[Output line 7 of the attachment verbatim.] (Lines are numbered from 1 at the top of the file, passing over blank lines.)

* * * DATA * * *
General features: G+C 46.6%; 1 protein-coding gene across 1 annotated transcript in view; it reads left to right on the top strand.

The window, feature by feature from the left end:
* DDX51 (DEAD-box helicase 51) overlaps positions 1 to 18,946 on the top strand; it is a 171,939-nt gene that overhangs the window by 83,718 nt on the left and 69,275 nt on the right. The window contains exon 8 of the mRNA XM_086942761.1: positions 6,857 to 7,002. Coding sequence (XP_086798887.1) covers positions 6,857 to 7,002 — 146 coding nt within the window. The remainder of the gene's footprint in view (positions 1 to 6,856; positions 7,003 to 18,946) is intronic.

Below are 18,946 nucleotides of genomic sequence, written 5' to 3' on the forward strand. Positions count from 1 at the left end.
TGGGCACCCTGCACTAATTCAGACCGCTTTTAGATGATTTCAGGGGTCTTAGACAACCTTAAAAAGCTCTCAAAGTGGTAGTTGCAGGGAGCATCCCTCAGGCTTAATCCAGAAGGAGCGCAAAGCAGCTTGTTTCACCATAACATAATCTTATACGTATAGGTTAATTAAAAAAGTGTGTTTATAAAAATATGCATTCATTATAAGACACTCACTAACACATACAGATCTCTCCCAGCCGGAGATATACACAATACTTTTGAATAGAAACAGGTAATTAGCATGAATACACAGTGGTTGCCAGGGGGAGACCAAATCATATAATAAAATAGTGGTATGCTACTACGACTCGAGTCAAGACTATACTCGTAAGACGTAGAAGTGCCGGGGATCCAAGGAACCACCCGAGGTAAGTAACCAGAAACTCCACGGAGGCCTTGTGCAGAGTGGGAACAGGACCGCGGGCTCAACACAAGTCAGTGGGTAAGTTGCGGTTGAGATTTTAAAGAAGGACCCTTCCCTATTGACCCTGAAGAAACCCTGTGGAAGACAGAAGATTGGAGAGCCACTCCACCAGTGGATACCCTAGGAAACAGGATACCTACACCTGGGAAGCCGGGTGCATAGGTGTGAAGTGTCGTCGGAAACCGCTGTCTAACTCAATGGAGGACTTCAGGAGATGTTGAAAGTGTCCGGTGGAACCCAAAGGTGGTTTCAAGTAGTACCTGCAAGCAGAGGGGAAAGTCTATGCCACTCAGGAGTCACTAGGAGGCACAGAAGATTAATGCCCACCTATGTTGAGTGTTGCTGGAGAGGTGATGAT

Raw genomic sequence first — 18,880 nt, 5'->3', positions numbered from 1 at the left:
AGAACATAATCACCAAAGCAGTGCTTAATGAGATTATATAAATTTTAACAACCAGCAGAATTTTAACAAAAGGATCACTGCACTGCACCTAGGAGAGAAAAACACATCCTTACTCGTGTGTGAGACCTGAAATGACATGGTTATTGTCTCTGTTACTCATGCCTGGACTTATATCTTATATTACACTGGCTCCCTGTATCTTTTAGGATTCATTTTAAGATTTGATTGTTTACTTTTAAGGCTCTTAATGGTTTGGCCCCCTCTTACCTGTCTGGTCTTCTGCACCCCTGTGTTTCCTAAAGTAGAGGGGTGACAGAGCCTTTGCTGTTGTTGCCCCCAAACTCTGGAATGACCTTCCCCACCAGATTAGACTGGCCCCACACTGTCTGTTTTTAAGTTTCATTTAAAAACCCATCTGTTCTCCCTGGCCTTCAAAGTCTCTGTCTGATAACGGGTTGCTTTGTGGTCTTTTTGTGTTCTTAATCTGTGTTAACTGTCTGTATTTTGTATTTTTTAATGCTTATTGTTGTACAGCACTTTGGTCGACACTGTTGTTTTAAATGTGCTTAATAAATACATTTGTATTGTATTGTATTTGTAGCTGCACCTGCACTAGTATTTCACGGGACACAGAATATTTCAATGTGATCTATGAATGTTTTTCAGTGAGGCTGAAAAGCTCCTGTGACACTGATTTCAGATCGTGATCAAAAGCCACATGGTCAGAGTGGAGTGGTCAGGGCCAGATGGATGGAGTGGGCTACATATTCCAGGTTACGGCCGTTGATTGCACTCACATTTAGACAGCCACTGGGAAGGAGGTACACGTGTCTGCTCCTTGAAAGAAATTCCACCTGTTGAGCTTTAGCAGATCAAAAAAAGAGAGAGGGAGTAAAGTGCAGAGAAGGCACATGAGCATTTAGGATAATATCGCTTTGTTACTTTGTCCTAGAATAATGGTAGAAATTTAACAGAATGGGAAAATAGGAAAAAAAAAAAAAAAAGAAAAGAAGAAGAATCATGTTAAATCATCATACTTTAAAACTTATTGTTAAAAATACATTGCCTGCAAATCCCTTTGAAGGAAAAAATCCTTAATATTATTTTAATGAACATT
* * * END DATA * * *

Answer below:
AGAACATAATCACCAAAGCAGTGCTTAATGAGATTATATAAATTTTAACAACCAGCAGAATTTTAACAAAAGGATCACTGCACTGCACCTAGGAGAGAAAAACACATCCTTACTCGTGTGTGAGACCTGAAATGACATGGTTATTGTCTCTGTTACTCATGCCTGGACTTATATCTTATATTACACTGGCTCCCTGTATCTTTTAGGATTCATTTTAAGATTTGATTGTTTACTTTTAAGGCTCTTAATGGTTTGGCCCCCTCTTACCTGTCTGGTCTTCTGCACCCCTGTGTTTCCTAAAGTAGAGGGGTGACAGAGCCTTTGCTGTTGTTGCCCCCAAACTCTGGAATGACCTTCCCCACCAGATTAGACTGGCCCCACACTGTCTGTTTTTAAGTTTCATTTAAAAACCCATCTGTTCTCCCTGGCCTTCAAAGTCTCTGTCTGATAACGGGTTGCTTTGTGGTCTTTTTGTGTTCTTAATCTGTGTTAACTGTCTGTATTTTGTATTTTTTAATGCTTATTGTTGTACAGCACTTTGGTCGACACTGTTGTTTTAAATGTGCTTAATAAATACATTTGTATTGTATTGTATTTGTAGCTGCACCTGCACTAGTATTTCACGGGACACAGAATATTTCAATGTGATCTATGAATGTTTTTCAGTGAGGCTGAAAAGCTCCTGTGACACTGATTTCAGATCGTGATCAAAAGCCACATGGTCAGAGTGGAGTGGTCAGGGCCAGATGGATGGAGTGGGCTACATATTCCAGGTTACGGCCGTTGATTGCACTCACATTTAGACAGCCACTGGGAAGGAGGTACACGTGTCTGCTCCTTGAAAGAAATTCCACCTGTTGAGCTTTAGCAGATCAAAAAAAGAGAGAGGGAGTAAAGTGCAGAGAAGGCACATGAGCATTTAGGATAATATCGCTTTGTTACTTTGTCCTAGAATAATGGTAGAAATTTAACAGAATGGGAAAATAGGAAAAAAAAAAAAAAAAGAAAAGAAGAAGAATCATGTTAAATCATCATACTTTAAAACTTATTGTTAAAAATACATTGCCTGCAAATCCCTTTGAAGGAAAAAATCCTTAATATTATTTTAATGAACATT